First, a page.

Which brings me back to Urban Fantasy as the terrible (yet wonderful), almost uselessly broad genre heading that it is. This kind of vague categorization could become almost the same kind of catch-all treasure trove as YA. It's almost there, and the closer it gets the more it creates a wonderful head space where writers can can ignore genre entirely and just write; just do their best work and put it out there without worrying about which shelf it's going to end up on or whether it has 'too much' horror or not enough sullen vampire or way too many dragons hiding in otherwise unremarkable cornfields. A place where a reader can start browsing a few books down from an author they know and love and stumble over something really cool they've not only not read, but never even heard of.

What an amazing thing, if we could make our strange little sub-genre do all that.

Shall we?

About Hidden Things
Hidden Things
Harper Voyager, August 21, 2012
Trade Paperback and eBook, 336 pages

Watch out for the hidden things . . . That's the last thing Calliope Jenkins's best friend says to her before ending a two a.m. phone call from Iowa, where he's working a case she knows little about. Seven hours later, she gets a visit from the police. Josh has been found dead, and foul play is suspected. Calliope is stunned. Especially since Josh left a message on her phone an hour after his body was found. Spurred by grief and suspicion, Calli heads to Iowa herself, accompanied by a stranger who claims to know something about what happened to Josh and who can— maybe—help her get him back. But the road home is not quite the straight shot she imagined . . .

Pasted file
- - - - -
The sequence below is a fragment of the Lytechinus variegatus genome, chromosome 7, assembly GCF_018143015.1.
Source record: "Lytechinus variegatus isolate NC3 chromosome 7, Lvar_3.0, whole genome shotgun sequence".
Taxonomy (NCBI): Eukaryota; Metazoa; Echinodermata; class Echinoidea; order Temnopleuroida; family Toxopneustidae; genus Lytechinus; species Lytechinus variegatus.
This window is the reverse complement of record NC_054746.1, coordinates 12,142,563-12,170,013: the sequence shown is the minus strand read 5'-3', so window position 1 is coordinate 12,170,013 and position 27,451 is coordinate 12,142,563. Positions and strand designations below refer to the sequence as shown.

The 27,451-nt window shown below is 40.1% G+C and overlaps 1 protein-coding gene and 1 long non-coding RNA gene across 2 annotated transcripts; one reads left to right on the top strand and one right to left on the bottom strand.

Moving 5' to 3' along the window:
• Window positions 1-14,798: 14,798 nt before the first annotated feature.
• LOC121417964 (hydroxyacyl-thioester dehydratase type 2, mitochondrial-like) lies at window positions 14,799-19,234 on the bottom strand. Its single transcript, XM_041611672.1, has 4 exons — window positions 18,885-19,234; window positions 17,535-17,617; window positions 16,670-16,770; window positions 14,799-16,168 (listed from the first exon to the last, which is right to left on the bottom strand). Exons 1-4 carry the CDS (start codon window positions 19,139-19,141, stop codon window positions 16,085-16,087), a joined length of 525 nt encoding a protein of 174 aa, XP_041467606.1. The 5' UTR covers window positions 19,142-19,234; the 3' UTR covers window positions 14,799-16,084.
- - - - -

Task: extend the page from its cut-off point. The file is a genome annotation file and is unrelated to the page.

About Doyce

Doyce Testerman was born and raised in the wilds of South Dakota, where he developed an early and lifelong love affair with the written word, especially stories that included a bit more magic, mayhem, or mystery than one typically finds around a Midwestern farm. He moved to Denver in 1995, where he has steadily ceded control of his weekends to two dogs, his brilliant wife, and two astounding children. He has been a professional writer for over a decade, and his work has appeared in a number of online magazines related to pen-and-paper roleplaying games, computer games and MMOs, and fiction. Hidden Things is his first published novel.

Website : Twitter @doycet : Facebook


  1. "...someone asked me what I saw as the future of Urban Fantasy"

    (And that would be *me* :) )

    I do like your idea of UF becoming more like YA, its a strong idea, Doyce.

    1. And thank you for asking the question -- it gave me a great topic for a longer post. :)

  2. Great post. And I agree, UF is on its way there. You can find a nice variety of books in that section. You should pitch this to the big book sellers (Amazon, Barnes & Noble). You could revolutionize the way they present books! =)